Alaska Gov. Sarah Palin said on Wednesday she would be ready to deal with foreign policy if she and John McCain win the White House and offered to play “stump the candidate” to test herself on specific policy issues.
Tales from the Trail
NEW YORK – Barack Obama and Bill Clinton talked over lunch on Thursday about the economy and world affairs in the aftermath of the Sept. 11 attacks and what the former president can do to help the Democratic nominee defeat Republican John McCain in the Nov. 4 election.
SARASOTA, Fla. – Democratic vice presidential nominee Joe Biden said on Wednesday Republican rival Sarah Palin deserves respect.
Biden said he assumes that the first-term Alaska governor is qualified to be second in command of the United States, but has not yet made a decision.
“She is governor of a state. She warrants respect,” Biden told a town-hall style meeting in Sarasota, Florida, shortly before Palin was to address the Republican National Convention in St. Paul, Minnesota.
“The only thing that I have to find out and you have to find out is what are her views,” said Biden, a member of the Senate for 35 years who faces Palin in a debate next month.
“I have made no judgment about whether or not she is qualified … (but) I’m assuming as governor of a state, even though she’s only be there a couple (of years) that she’s qualified.”
He said that will be determined by her views and what she would do as vice president.
Looking ahead to their debate, Biden said, “I will walk in with respecting her significant accomplishments and we will make our differences known and that is what we will debate. at least that is what my expectation is.”
FORT MYERS, Florida – Democratic vice presidential nominee Joe Biden, mocked by Republicans as a “gaffe machine,” took a swipe Wednesday at a remark by John McCain’s campaign manager that “this election is not about issues.”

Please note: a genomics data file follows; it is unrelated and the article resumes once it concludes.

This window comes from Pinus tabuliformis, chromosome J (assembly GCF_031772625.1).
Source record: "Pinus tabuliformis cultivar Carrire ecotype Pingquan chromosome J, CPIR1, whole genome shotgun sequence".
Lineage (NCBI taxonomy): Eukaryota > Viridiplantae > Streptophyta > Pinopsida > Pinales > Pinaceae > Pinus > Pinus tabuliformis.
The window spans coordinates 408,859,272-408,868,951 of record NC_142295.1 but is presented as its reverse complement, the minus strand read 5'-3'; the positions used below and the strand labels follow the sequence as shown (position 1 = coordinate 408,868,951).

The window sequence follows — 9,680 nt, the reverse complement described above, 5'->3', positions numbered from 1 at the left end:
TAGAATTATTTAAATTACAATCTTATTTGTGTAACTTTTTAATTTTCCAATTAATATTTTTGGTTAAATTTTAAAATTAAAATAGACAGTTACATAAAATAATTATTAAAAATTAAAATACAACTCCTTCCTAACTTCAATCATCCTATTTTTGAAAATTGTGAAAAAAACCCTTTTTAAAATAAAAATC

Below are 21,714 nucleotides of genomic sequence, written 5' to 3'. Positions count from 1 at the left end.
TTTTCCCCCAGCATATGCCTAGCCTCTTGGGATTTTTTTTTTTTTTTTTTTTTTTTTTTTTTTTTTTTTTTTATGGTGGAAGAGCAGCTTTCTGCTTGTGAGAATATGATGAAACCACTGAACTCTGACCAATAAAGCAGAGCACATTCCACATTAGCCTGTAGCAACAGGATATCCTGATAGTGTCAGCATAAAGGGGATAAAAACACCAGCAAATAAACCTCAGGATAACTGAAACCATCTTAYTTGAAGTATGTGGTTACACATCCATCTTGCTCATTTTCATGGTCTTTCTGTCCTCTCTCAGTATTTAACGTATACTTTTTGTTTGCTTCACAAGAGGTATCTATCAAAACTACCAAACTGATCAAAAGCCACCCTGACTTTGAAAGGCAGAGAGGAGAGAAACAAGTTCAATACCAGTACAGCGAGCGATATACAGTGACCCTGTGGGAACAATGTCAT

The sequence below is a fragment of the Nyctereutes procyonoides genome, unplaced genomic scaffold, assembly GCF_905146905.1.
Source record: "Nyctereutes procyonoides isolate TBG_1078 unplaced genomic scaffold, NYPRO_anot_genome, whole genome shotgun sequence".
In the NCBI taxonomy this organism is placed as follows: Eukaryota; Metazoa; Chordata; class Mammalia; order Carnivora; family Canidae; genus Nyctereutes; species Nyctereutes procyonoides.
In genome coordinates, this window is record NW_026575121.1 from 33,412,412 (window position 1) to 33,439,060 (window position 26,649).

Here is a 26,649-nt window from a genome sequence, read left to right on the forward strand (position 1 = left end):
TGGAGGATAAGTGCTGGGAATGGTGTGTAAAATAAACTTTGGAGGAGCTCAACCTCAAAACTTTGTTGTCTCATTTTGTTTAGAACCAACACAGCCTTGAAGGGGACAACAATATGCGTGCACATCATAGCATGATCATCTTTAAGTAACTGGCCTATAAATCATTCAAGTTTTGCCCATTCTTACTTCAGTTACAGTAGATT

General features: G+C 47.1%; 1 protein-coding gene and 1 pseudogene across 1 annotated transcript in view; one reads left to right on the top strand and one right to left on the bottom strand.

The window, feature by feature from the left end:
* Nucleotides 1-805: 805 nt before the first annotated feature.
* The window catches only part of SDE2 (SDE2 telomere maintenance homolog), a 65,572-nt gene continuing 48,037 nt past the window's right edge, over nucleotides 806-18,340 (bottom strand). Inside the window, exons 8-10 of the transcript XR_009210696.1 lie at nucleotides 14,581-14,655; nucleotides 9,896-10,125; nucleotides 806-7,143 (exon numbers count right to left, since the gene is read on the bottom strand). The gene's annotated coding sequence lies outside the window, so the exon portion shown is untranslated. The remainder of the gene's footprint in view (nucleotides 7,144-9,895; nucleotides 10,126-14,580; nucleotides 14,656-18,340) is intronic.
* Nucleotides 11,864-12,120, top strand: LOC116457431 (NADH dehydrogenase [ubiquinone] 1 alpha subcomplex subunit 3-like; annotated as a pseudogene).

“This election is not about issues?” Biden asked rhetorically, drawing hoots and hollers at a town-hall style meeting with several hundred people in Fort Myers, Florida. Noting Americans have difficulty paying for such basics as health insurance and gasoline for their cars, Biden said, “Where I come from, that’s an issue.”
Campaign manager Rick Davis, in an interview with The Washington Post, said, “This election is not about issues.” He said, “This election is about a composite view of what people take away from these candidates.” He predicted that the more voters get to know McCain and Democratic presidential rival Barack Obama, the more they will like the Republican ticket.
Biden bristled. “You have the greatest character in the world, but you are not going to give me a fighting chance that would keep my job. I love ya, but I don’t want you as president,” he said.
During 35 years in the Senate, the fast-talking, often long-winded Biden has earned a reputation for gaffes. Republicans count two since last week’s Democratic National Convention — when he referred to Obama as “Barack America” and put himself on the top of the ticket by saying he was “running for president.”
On Wednesday, Biden made another slip of the tongue. In promising to help Americans if elected, he said, “the Biden, excuse me, the Obama-Biden administration.” Amid laughter, he added, “Believe me, you all got it right: Obama-Biden.”
WASHINGTON, Pa. – So maybe saying nice things about Hillary Clinton at a Republican rally isn’t such a good idea.
John McCain’s new vice presidential nominee, Alaska Gov. Sarah Palin, acknowledged the New York senator on Saturday when reflecting on her new found role as a national candidate.